PCT 2018 Gear Review
Just over a year ago, I began preparing for my thru-hike of the Pacific Crest Trail. Giddy with the thought of a new and exciting adventure, all I wanted to do was plan. Yet life continually took over. I found myself scurrying around in the final days of my departure, kicking myself for procrastinating. Once I hit the trail, I began to realize that my lack of planning was perfect!
Early on, I began to realize that it would be nearly impossible to have a base weight under 20 pounds with my old gear. The research began and I created a list of lightweight and expensive dream gear. As the summer progressed, I bought a new cook system and continued to drool over lofty, yet compact sleeping bags. The months went on and the ounces from my original base weight were dropping with each purchase. Although my bank account was hurting even before I started the trail, I knew my arsenal of gear would get me to Canada.
The key to my gear puzzle was my pack. I was torn between a burly 65L Osprey pack and a sleek 40L Hyperlite pack, with no options in between. Never in my life have I been successful in packing a 40L pack for a multiday backpacking trip, but I was determined. About a month before heading out, I was in my sister’s garage ready to tear my hair out as I kept packing and repacking my pack in an attempt to make everything fit. Frustrated, I called it good enough and set out on an overnight training trip.
While I was able to fit everything into my tiny pack, the real challenge was fitting a bear can inside. The test came a week before hitting the trail with one of my coworkers in Yosemite. My pre-trail jitters were hitting an all time high and we agreed to go on a quick overnight jaunt up North Dome. Despite having my back rubbed raw with the bear can and UL pack combo, I ignored the pain and felt ready to take on the PCT with a lighter system.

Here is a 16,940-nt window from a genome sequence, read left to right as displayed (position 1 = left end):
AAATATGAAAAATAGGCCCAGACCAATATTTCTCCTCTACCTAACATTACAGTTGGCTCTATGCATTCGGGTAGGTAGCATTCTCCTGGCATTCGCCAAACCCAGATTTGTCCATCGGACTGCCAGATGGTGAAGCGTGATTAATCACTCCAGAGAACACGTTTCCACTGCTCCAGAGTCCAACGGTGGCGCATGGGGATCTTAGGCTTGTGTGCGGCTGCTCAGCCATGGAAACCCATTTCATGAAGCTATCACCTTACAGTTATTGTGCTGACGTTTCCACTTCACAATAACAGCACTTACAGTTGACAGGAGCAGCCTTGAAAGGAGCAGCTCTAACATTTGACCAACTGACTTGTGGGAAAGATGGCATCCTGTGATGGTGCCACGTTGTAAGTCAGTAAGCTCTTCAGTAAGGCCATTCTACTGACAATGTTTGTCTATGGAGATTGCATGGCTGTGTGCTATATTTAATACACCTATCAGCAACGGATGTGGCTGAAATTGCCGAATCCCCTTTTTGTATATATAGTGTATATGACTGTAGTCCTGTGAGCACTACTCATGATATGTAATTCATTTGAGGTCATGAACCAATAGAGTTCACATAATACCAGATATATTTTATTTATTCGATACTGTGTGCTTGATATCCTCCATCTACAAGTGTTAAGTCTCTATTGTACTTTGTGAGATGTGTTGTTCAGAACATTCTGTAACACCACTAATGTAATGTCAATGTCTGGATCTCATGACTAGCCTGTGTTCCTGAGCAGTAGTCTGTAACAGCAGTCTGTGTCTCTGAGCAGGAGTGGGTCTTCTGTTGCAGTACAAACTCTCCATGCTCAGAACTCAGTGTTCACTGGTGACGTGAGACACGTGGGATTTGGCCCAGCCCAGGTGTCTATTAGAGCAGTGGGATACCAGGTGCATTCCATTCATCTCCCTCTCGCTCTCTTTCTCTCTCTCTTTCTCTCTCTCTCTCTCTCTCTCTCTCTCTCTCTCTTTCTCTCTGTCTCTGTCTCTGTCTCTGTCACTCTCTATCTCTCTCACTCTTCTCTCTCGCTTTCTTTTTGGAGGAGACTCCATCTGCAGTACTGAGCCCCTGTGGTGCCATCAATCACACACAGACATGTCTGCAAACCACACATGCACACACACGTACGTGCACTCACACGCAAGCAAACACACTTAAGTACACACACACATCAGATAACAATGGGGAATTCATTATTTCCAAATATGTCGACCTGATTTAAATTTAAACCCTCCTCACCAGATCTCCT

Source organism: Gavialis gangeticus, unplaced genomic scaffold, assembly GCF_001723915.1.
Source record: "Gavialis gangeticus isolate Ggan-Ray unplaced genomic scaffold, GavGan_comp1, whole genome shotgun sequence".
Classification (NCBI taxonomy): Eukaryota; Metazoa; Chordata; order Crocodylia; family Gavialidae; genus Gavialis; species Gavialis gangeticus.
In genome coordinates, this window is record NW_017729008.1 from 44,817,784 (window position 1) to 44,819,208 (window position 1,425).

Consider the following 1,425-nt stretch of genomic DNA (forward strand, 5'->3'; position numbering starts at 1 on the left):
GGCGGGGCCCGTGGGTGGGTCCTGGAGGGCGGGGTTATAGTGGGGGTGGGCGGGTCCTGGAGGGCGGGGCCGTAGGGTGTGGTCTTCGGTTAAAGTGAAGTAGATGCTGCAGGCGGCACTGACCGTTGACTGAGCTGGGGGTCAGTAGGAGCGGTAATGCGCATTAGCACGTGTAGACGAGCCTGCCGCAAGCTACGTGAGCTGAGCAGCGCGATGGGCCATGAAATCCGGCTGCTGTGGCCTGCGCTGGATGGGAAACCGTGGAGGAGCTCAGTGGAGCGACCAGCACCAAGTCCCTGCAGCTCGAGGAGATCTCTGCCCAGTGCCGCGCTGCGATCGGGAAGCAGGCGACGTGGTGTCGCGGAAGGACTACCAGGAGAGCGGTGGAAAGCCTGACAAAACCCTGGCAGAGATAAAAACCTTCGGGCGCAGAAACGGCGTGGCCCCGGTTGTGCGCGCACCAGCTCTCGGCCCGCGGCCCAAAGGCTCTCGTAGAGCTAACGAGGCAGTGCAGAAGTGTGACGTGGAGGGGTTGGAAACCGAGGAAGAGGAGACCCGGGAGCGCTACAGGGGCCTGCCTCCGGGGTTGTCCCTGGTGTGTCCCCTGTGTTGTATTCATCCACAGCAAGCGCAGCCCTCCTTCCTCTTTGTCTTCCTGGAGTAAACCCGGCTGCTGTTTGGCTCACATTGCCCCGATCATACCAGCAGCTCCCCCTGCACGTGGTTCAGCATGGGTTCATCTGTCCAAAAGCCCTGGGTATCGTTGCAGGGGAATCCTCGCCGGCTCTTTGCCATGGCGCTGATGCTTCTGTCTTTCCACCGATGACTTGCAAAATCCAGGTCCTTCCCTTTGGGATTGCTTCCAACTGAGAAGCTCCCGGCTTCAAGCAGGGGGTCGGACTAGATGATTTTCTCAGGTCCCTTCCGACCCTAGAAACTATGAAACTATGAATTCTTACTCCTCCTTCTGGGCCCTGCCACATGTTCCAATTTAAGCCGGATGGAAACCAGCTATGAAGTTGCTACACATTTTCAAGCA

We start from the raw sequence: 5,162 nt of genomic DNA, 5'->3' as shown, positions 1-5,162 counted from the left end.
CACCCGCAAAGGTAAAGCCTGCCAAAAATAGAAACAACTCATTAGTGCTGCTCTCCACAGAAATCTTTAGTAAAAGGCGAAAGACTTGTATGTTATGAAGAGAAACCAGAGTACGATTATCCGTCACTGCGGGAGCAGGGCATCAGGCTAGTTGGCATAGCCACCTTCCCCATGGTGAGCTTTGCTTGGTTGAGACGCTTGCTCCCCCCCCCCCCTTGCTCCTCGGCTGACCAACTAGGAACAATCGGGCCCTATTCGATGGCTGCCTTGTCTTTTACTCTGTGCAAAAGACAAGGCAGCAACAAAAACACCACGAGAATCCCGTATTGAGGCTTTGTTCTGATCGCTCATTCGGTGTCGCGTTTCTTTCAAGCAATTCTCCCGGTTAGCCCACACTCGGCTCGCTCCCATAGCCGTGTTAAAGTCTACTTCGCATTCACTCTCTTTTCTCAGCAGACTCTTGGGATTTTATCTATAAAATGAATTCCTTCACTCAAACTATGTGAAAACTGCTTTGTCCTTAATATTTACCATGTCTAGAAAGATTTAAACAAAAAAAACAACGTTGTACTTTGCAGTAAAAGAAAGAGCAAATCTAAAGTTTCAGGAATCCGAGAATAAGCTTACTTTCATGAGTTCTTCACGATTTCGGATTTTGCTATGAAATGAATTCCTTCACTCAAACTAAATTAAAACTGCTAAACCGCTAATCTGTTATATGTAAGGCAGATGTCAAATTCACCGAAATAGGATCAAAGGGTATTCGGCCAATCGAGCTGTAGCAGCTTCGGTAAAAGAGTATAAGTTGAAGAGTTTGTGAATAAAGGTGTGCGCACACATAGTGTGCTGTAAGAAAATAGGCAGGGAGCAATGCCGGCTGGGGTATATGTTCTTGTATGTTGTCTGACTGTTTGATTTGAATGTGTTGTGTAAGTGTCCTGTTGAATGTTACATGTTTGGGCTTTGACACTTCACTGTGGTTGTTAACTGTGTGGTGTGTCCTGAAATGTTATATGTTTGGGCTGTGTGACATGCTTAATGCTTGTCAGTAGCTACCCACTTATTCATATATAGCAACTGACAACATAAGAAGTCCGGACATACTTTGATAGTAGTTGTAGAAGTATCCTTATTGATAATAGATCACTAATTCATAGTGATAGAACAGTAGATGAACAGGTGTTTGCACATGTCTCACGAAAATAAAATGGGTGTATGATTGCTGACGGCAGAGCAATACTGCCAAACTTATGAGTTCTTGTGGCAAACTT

Now, a lot of consideration went into the items I carried. With the dynamic environment of the PCT, not all of the gear I started with made it through the entire journey. In fact, about half of the items on my original list made it from start to finish, including:
Weighing a fraction of the weight of my traditional Osprey pack, I was easily able to cut down on my base weight with just one item. This pack was gifted to me three years ago, and little did any of us know at the time it would travel from Mexico to Canada on my back. Thank you, Andrea and Joe! The simplicity of this pack makes packing up in camp easy and the durability is incredible—just a few scratches through the first layer of material. The downside is that it doesn’t breath well—bacne is real and gross! I would consider switching out to a pack with more cushioning when I have to carry a bear can. There were massive welts on my back for the entirety of the Sierra.
Sleeping bag and liner—Patagonia 850 fill (19 degree, short length) and Cocoon microfiber liner
Hands down, this bag was my favorite piece of gear on trail. As someone who generally sleeps cold every night, I can count the number of chilly nights on trail on one hand. This is an impressive accomplishment for me. My one complaint is that this bag was so comfy that I wouldn’t want to leave it in the morning. I also just took the time to wash it and it looks brand new once again.